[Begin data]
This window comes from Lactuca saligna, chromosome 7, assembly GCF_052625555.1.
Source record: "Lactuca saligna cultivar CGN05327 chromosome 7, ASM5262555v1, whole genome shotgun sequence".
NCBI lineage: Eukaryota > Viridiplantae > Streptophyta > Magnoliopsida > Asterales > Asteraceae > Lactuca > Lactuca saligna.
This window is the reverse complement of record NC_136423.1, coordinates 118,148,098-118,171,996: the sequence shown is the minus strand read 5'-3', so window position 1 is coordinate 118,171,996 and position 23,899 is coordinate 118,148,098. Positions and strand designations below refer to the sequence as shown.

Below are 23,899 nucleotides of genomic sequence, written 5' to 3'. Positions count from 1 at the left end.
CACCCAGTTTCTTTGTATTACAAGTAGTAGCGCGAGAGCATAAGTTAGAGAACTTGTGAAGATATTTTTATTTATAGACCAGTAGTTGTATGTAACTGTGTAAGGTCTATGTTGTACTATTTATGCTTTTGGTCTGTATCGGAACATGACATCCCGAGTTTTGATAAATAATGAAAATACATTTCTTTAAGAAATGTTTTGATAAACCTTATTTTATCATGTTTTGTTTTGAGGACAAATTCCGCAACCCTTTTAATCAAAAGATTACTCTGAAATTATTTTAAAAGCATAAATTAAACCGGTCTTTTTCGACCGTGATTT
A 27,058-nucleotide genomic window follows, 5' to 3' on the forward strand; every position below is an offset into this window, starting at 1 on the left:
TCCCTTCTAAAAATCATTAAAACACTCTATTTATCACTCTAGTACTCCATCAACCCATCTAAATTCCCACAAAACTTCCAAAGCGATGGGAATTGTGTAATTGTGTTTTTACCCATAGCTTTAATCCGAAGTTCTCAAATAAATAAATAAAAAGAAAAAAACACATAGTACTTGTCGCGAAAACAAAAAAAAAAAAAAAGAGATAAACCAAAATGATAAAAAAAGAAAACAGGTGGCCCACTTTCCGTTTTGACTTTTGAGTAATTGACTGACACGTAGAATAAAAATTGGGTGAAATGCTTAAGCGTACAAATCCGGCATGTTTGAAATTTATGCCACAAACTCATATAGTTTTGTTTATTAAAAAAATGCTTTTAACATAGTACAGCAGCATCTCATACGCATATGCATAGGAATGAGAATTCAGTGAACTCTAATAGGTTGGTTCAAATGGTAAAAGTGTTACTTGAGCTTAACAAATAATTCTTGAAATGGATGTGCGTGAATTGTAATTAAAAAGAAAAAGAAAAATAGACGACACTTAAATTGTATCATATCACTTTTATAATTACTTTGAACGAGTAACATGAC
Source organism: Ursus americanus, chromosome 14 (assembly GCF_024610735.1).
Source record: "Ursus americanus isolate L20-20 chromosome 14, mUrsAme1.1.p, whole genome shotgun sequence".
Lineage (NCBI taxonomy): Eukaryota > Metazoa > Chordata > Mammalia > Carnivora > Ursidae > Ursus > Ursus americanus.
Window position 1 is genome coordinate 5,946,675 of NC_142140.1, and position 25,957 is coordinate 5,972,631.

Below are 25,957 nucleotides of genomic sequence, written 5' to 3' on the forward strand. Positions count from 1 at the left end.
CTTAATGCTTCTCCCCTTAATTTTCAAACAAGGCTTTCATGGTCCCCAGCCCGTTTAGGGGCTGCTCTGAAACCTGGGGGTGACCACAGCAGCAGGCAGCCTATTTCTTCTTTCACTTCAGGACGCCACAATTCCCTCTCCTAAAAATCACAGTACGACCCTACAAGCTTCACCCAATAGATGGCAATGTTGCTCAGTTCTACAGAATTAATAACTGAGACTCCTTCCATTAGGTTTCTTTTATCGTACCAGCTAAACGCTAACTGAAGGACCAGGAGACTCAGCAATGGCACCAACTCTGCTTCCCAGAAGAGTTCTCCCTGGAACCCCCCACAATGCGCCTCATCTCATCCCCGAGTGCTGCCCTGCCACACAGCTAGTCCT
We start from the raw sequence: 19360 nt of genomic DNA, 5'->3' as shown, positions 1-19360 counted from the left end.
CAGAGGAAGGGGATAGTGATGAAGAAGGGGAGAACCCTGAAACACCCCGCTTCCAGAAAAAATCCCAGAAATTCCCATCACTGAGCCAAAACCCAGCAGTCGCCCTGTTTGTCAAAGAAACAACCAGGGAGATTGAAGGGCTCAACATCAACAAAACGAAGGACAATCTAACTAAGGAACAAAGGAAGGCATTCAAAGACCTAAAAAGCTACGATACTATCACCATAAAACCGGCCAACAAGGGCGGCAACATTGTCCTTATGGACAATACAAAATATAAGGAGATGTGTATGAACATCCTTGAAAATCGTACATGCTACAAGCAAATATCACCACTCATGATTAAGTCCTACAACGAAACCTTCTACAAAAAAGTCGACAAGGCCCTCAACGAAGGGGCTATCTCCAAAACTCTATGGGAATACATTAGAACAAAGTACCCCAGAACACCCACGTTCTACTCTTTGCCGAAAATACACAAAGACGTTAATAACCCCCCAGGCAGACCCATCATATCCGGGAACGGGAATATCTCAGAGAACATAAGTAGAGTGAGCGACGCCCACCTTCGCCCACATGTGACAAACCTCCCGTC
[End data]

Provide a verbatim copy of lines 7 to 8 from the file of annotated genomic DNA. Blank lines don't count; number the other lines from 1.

A 27,058-nucleotide genomic window follows, 5' to 3' on the forward strand; every position below is an offset into this window, starting at 1 on the left:
TCCCTTCTAAAAATCATTAAAACACTCTATTTATCACTCTAGTACTCCATCAACCCATCTAAATTCCCACAAAACTTCCAAAGCGATGGGAATTGTGTAATTGTGTTTTTACCCATAGCTTTAATCCGAAGTTCTCAAATAAATAAATAAAAAGAAAAAAACACATAGTACTTGTCGCGAAAACAAAAAAAAAAAAAAAGAGATAAACCAAAATGATAAAAAAAGAAAACAGGTGGCCCACTTTCCGTTTTGACTTTTGAGTAATTGACTGACACGTAGAATAAAAATTGGGTGAAATGCTTAAGCGTACAAATCCGGCATGTTTGAAATTTATGCCACAAACTCATATAGTTTTGTTTATTAAAAAAATGCTTTTAACATAGTACAGCAGCATCTCATACGCATATGCATAGGAATGAGAATTCAGTGAACTCTAATAGGTTGGTTCAAATGGTAAAAGTGTTACTTGAGCTTAACAAATAATTCTTGAAATGGATGTGCGTGAATTGTAATTAAAAAGAAAAAGAAAAATAGACGACACTTAAATTGTATCATATCACTTTTATAATTACTTTGAACGAGTAACATGAC